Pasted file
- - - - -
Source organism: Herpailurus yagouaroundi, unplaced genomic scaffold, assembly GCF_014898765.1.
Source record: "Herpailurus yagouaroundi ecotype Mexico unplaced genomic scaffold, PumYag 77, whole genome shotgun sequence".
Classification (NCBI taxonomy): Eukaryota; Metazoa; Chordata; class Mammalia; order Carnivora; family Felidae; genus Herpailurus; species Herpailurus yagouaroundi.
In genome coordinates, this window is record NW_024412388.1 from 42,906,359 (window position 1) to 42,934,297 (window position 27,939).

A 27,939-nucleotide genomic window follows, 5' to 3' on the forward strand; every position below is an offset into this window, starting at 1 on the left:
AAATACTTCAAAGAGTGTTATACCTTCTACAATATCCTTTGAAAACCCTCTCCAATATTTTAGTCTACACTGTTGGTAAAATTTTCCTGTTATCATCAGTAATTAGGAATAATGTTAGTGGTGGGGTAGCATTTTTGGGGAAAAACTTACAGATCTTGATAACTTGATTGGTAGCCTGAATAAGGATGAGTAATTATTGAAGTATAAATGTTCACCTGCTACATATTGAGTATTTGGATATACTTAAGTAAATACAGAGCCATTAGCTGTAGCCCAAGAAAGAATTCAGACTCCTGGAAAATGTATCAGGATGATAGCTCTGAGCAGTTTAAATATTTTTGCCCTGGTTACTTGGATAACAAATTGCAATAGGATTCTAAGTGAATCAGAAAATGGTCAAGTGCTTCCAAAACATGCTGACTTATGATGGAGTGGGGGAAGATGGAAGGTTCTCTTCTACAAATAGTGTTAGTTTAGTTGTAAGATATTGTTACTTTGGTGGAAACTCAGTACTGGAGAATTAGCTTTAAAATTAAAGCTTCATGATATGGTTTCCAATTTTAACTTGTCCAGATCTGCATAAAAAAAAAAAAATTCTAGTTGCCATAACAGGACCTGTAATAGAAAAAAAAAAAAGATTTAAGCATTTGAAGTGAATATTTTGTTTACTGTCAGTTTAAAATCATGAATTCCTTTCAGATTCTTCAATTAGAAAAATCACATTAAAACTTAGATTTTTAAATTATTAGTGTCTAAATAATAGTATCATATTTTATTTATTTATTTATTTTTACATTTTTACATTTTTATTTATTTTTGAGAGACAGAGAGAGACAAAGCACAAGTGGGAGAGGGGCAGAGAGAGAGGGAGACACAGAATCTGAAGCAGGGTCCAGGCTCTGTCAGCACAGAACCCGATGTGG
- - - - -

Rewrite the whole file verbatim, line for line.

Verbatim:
Source organism: Herpailurus yagouaroundi, unplaced genomic scaffold, assembly GCF_014898765.1.
Source record: "Herpailurus yagouaroundi ecotype Mexico unplaced genomic scaffold, PumYag 77, whole genome shotgun sequence".
Classification (NCBI taxonomy): Eukaryota; Metazoa; Chordata; class Mammalia; order Carnivora; family Felidae; genus Herpailurus; species Herpailurus yagouaroundi.
In genome coordinates, this window is record NW_024412388.1 from 42,906,359 (window position 1) to 42,934,297 (window position 27,939).

A 27,939-nucleotide genomic window follows, 5' to 3' on the forward strand; every position below is an offset into this window, starting at 1 on the left:
AAATACTTCAAAGAGTGTTATACCTTCTACAATATCCTTTGAAAACCCTCTCCAATATTTTAGTCTACACTGTTGGTAAAATTTTCCTGTTATCATCAGTAATTAGGAATAATGTTAGTGGTGGGGTAGCATTTTTGGGGAAAAACTTACAGATCTTGATAACTTGATTGGTAGCCTGAATAAGGATGAGTAATTATTGAAGTATAAATGTTCACCTGCTACATATTGAGTATTTGGATATACTTAAGTAAATACAGAGCCATTAGCTGTAGCCCAAGAAAGAATTCAGACTCCTGGAAAATGTATCAGGATGATAGCTCTGAGCAGTTTAAATATTTTTGCCCTGGTTACTTGGATAACAAATTGCAATAGGATTCTAAGTGAATCAGAAAATGGTCAAGTGCTTCCAAAACATGCTGACTTATGATGGAGTGGGGGAAGATGGAAGGTTCTCTTCTACAAATAGTGTTAGTTTAGTTGTAAGATATTGTTACTTTGGTGGAAACTCAGTACTGGAGAATTAGCTTTAAAATTAAAGCTTCATGATATGGTTTCCAATTTTAACTTGTCCAGATCTGCATAAAAAAAAAAAAATTCTAGTTGCCATAACAGGACCTGTAATAGAAAAAAAAAAAAGATTTAAGCATTTGAAGTGAATATTTTGTTTACTGTCAGTTTAAAATCATGAATTCCTTTCAGATTCTTCAATTAGAAAAATCACATTAAAACTTAGATTTTTAAATTATTAGTGTCTAAATAATAGTATCATATTTTATTTATTTATTTATTTTTACATTTTTACATTTTTATTTATTTTTGAGAGACAGAGAGAGACAAAGCACAAGTGGGAGAGGGGCAGAGAGAGAGGGAGACACAGAATCTGAAGCAGGGTCCAGGCTCTGTCAGCACAGAACCCGATGTGG